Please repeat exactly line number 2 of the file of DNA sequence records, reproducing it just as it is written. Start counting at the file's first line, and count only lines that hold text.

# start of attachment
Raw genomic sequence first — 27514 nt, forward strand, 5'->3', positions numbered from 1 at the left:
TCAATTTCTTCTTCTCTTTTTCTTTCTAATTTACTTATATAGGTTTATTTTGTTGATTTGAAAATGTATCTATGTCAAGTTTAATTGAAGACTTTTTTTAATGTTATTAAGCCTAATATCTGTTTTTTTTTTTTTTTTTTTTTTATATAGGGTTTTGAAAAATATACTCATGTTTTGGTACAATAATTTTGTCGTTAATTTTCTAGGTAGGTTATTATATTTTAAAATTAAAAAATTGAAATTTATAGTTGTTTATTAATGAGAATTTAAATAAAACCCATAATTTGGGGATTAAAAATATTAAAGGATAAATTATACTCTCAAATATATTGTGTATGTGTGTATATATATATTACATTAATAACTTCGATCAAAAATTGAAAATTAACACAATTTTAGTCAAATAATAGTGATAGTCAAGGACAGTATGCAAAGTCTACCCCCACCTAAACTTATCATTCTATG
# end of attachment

TCAATTTCTTCTTCTCTTTTTCTTTCTAATTTACTTATATAGGTTTATTTTGTTGATTTGAAAATGTATCTATGTCAAGTTTAATTGAAGACTTTTTTTAATGTTATTAAGCCTAATATCTGTTTTTTTTTTTTTTTTTTTTTTATATAGGGTTTTGAAAAATATACTCATGTTTTGGTACAATAATTTTGTCGTTAATTTTCTAGGTAGGTTATTATATTTTAAAATTAAAAAATTGAAATTTATAGTTGTTTATTAATGAGAATTTAAATAAAACCCATAATTTGGGGATTAAAAATATTAAAGGATAAATTATACTCTCAAATATATTGTGTATGTGTGTATATATATATTACATTAATAACTTCGATCAAAAATTGAAAATTAACACAATTTTAGTCAAATAATAGTGATAGTCAAGGACAGTATGCAAAGTCTACCCCCACCTAAACTTATCATTCTATG